Q & A | Neva Opet’s Rachael Riedinger

Susannah Caviness modeling a Neva Opet bag

Susannah Caviness modeling a Neva Opet bag (photo by Betsy McPherson)

What happens when you can’t find the exact bag you’re looking for at any store in town? Well, if you’re Rachael Riedinger, you read up on leather tanning, get your hands on some tools, and make your own.

While this Atlanta seamstress-turned-leather designer may have started out small, she’s made quite a name for herself in Atlanta and beyond with her business, Neva Opet. And that’s probably because Riedinger’s chic, modern handbags and leather accessories manage to strike a perfect balance of classic style paired with surprising shapes and details. So, what could possibly make Neva Opet even cooler? Both her business and designs are named after (and, of course, for) badass women.

The only possible drawback of owning a high-quality leather bag that you absolutely love may be that you want to keep it looking brand new. But Riedinger has one request of anyone who buys a Neva Opet piece: Please don’t try to keep your bag pristine. She’d much prefer you “beat it up and wear it forever.”

We talked with Riedinger about running her own business, big-name collabs, and what keeps her in Atlanta.

CommonCreativ: When did you start working with leather, and what drew you to it?

Rachael Riedinger: I’ve been sewing since the age of 14. I taught myself when I desperately needed to sew all my cool band patches on my denim jacket. From there, I was hooked. I learned to create clothing from taking apart thrift store finds and figuring out how to pattern a skirt or a pair of pants. After college, I had a pretty unfulfilling job, so I started creating things as a way to help clear my mind. After searching for years for a handbag that was just right (the “Holy Grail” of bags: not too small, not too big, and sans logos), I thought “let me try and make exactly what I want to carry.” Like they say, the best things are born of necessity.

Rachael Riedinger of Neva Opet

Rachael Riedinger of Neva Opet (photo by Joeff Davis/Creative Loafing)

I picked up some leather at a local craft store just to give it a go and fell in love with it immediately. I liked the permanence of leather, and (for me) ease of manipulation. Unlike fabric, once you pierce leather there is no going back — that hole can not be repaired. It was scary but challenging, and I was hooked. I threw myself into all things leather. I read books, learned the parts of the hide, the process of tanning — everything. As I delved deeper into my new hobby, I knew I needed to upgrade to an industrial sewing machine. From there, everything changed. I could sew through any leather and I quickly started churning out bags. To my total surprise, the next thing I knew, I was turning my side hustle into a full-time business.

CC: What inspires your pieces?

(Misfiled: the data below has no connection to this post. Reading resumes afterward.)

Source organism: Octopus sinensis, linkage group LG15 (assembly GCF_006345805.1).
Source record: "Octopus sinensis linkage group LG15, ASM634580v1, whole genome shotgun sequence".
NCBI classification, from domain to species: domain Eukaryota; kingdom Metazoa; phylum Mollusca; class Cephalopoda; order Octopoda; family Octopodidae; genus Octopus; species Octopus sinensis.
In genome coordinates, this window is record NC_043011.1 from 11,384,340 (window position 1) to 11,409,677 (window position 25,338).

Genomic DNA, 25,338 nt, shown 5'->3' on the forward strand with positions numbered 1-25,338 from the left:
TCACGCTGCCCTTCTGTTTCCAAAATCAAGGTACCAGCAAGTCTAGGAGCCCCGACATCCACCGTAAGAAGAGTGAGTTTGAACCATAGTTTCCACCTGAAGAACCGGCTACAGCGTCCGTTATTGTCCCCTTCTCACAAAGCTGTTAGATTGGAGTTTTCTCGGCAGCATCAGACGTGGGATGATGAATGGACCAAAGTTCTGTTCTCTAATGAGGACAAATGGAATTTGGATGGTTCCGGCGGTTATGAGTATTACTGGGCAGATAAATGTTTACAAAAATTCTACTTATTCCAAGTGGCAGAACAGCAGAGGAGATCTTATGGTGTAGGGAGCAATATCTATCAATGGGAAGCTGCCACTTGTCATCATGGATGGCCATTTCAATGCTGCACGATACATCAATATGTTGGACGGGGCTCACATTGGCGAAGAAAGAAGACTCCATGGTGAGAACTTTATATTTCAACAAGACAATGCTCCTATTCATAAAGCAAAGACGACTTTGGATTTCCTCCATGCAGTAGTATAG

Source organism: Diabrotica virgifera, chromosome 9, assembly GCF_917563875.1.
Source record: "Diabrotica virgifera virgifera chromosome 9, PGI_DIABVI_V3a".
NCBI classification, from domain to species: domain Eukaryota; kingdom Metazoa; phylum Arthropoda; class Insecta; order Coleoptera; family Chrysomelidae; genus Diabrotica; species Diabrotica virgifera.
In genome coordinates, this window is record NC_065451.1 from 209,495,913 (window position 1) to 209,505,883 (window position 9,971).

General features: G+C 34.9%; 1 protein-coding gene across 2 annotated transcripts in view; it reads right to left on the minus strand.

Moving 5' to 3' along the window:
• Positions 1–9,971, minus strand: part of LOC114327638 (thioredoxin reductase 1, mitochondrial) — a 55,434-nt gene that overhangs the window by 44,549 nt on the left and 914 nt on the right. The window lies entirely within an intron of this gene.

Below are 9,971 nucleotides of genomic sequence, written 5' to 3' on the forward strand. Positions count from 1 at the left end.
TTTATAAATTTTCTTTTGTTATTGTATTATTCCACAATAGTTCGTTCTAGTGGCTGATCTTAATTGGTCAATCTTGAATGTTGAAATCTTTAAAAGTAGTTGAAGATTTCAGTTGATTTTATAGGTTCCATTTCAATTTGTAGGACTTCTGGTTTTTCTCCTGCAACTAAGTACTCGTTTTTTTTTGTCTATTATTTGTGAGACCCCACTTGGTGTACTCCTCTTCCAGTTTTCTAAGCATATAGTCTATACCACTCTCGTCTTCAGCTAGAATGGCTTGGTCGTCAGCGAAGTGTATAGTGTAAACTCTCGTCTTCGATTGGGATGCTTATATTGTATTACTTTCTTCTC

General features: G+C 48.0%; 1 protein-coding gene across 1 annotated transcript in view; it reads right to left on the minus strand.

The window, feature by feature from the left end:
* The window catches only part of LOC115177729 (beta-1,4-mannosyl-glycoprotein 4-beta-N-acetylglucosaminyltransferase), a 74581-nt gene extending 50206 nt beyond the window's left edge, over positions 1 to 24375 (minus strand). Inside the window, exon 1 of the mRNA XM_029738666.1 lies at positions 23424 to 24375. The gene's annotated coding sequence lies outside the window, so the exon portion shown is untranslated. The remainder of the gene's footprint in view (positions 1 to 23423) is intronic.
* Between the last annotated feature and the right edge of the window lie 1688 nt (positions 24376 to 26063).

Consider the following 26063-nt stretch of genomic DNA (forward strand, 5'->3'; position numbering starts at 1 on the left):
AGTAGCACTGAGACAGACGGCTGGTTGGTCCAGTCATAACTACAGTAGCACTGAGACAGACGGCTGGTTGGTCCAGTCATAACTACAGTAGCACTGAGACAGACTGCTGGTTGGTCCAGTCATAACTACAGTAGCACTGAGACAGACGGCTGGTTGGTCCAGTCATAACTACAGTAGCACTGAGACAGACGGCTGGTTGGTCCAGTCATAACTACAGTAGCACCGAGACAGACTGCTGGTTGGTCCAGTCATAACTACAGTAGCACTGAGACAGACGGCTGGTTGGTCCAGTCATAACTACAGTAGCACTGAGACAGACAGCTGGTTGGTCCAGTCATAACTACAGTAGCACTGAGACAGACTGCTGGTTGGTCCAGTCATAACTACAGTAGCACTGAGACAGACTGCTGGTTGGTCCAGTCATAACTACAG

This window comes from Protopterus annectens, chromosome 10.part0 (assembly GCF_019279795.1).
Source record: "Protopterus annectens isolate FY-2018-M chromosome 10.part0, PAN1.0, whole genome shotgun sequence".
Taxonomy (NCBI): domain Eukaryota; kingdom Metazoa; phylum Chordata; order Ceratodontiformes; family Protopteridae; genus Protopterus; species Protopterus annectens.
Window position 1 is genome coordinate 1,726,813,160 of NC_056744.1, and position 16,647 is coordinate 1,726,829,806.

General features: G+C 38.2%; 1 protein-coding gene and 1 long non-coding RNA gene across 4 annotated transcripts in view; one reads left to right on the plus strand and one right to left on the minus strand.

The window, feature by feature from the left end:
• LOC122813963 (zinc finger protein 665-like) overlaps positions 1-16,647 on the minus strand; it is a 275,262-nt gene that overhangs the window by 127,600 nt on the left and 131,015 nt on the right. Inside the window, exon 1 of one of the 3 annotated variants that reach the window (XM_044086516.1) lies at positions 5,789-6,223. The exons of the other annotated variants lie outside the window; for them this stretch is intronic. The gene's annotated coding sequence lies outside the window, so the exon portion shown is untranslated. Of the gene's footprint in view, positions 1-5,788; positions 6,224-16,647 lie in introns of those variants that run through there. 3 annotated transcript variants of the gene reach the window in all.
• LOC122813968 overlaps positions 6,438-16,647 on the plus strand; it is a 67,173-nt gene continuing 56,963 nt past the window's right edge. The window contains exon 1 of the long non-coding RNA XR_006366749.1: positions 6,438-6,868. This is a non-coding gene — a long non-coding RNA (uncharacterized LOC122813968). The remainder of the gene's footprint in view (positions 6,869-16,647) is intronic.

RR: I’m always guided by the work of contemporary female artists. I name each bag after a female artist that has made a particular impression on me (like Eva Hesse, Louise Bourgeoise, and Carolee Schneemann). Once I start creating a bag, I first consider the occasion which dictates the size and shape. The inspiration is usually simple geometric shapes and bold lines. I believe handbags should last for years and that a great leather bag is a must-have staple. Stains and scratches that come with age and wear make your bag uniquely yours.

CC: How would you describe your style?

RR: I always live by the mantra (and style words of wisdom) passed down from my fashion buyer Great Aunt Rena: “Don’t spend a lot on clothes. Invest in your bags and shoes. These are the pieces you use every day.” Classic pieces, muted colors, clean lines. I guess you could say my personal style is probably the love child of Yohji Yamamoto, Jane Birkin, and Debbie Harry.

CC: Tell us about your recent collaboration with Alternative Apparel.

RR: I’ve loved having the opportunity to work with Alternative Apparel. Their belief in sustainable and well-made clothing aligns with me and my mission of creating long lasting, classic handbags. Plus, it doesn’t hurt that they are based here in Atlanta. I’m currently working on a new order for them that includes several gold-foil monogrammed pieces with cheeky words. Stay tuned!

CC: What brought you to Atlanta originally, and what keeps you in the city?

RR: I was born in Louisiana and lived there until I was 4. I moved to the suburbs of Atlanta and lived there through high school. I broke free from the ‘burbs at 18 when I started classes at Georgia State. I love living in such a diverse city, being surrounded by talented artists, makers, and small business owners. Something new and exciting is always happening and I couldn’t imagine living or growing my business anywhere else. Atlanta has been great to me!

Photo by Betsy McPherson

CC: What’s on the books for 2017?

RR: I have a few new styles ready to hit my website this month. I’m changing up that old retail cycle of having two standard seasons to release new items. Instead, I’ll be releasing a few styles every other month. That way, I can keep y’all interested and work when I am inspired. My inspirations come from women; what they do, where they go, how they live, what they are interested in.

CC: Where can we buy your work in Atlanta?

RR: Around Atlanta, you can find a various selection of current styles at Young Blood Boutique, Coco + Mischa, Made Again, Little Barn Apothecary + Co. and Miko + Boone Home. And of course, you can find all styles online at nevaopet.com.

Check out more of Neva Opet’s work in her online shop and on Instagram.

About Lisa Highfill

Lisa is a writer living in Atlanta. She works with kids, writes about art, and travels whenever possible. A lover of storytelling and last-minute road trips.

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